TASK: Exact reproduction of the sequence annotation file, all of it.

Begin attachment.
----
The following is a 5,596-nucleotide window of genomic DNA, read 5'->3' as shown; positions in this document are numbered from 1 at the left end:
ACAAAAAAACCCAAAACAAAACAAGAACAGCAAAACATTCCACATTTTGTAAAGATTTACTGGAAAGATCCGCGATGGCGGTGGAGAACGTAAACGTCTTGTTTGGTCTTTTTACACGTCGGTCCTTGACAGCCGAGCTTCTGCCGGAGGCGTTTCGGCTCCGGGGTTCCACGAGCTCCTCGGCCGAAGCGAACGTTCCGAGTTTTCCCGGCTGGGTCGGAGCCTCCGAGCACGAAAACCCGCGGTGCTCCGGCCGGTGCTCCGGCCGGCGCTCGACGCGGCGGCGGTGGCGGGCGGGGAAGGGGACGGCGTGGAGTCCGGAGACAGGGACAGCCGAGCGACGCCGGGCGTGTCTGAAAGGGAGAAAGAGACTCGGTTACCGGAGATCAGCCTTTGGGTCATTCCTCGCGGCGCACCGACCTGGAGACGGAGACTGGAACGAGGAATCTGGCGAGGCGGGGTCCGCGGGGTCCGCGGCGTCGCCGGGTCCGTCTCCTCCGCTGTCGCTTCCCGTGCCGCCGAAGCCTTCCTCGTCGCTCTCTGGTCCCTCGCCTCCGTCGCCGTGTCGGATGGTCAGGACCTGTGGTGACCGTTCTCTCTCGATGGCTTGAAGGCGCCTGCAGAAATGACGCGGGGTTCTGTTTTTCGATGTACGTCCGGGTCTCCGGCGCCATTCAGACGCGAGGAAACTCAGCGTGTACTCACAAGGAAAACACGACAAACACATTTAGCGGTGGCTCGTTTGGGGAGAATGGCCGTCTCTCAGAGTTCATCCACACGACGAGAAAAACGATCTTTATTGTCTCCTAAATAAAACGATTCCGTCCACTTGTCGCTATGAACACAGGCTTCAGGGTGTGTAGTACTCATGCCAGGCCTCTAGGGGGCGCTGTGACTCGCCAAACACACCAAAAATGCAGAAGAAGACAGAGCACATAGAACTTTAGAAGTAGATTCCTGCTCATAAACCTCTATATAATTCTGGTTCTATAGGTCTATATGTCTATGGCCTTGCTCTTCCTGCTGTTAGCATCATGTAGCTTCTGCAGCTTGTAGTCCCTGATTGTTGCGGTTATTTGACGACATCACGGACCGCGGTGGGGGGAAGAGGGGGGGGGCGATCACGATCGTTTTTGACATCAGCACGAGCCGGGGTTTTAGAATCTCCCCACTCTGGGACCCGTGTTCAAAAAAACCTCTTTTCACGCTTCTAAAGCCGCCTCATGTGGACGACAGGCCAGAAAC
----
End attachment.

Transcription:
The following is a 5,596-nucleotide window of genomic DNA, read 5'->3' as shown; positions in this document are numbered from 1 at the left end:
ACAAAAAAACCCAAAACAAAACAAGAACAGCAAAACATTCCACATTTTGTAAAGATTTACTGGAAAGATCCGCGATGGCGGTGGAGAACGTAAACGTCTTGTTTGGTCTTTTTACACGTCGGTCCTTGACAGCCGAGCTTCTGCCGGAGGCGTTTCGGCTCCGGGGTTCCACGAGCTCCTCGGCCGAAGCGAACGTTCCGAGTTTTCCCGGCTGGGTCGGAGCCTCCGAGCACGAAAACCCGCGGTGCTCCGGCCGGTGCTCCGGCCGGCGCTCGACGCGGCGGCGGTGGCGGGCGGGGAAGGGGACGGCGTGGAGTCCGGAGACAGGGACAGCCGAGCGACGCCGGGCGTGTCTGAAAGGGAGAAAGAGACTCGGTTACCGGAGATCAGCCTTTGGGTCATTCCTCGCGGCGCACCGACCTGGAGACGGAGACTGGAACGAGGAATCTGGCGAGGCGGGGTCCGCGGGGTCCGCGGCGTCGCCGGGTCCGTCTCCTCCGCTGTCGCTTCCCGTGCCGCCGAAGCCTTCCTCGTCGCTCTCTGGTCCCTCGCCTCCGTCGCCGTGTCGGATGGTCAGGACCTGTGGTGACCGTTCTCTCTCGATGGCTTGAAGGCGCCTGCAGAAATGACGCGGGGTTCTGTTTTTCGATGTACGTCCGGGTCTCCGGCGCCATTCAGACGCGAGGAAACTCAGCGTGTACTCACAAGGAAAACACGACAAACACATTTAGCGGTGGCTCGTTTGGGGAGAATGGCCGTCTCTCAGAGTTCATCCACACGACGAGAAAAACGATCTTTATTGTCTCCTAAATAAAACGATTCCGTCCACTTGTCGCTATGAACACAGGCTTCAGGGTGTGTAGTACTCATGCCAGGCCTCTAGGGGGCGCTGTGACTCGCCAAACACACCAAAAATGCAGAAGAAGACAGAGCACATAGAACTTTAGAAGTAGATTCCTGCTCATAAACCTCTATATAATTCTGGTTCTATAGGTCTATATGTCTATGGCCTTGCTCTTCCTGCTGTTAGCATCATGTAGCTTCTGCAGCTTGTAGTCCCTGATTGTTGCGGTTATTTGACGACATCACGGACCGCGGTGGGGGGAAGAGGGGGGGGGCGATCACGATCGTTTTTGACATCAGCACGAGCCGGGGTTTTAGAATCTCCCCACTCTGGGACCCGTGTTCAAAAAAACCTCTTTTCACGCTTCTAAAGCCGCCTCATGTGGACGACAGGCCAGAAAC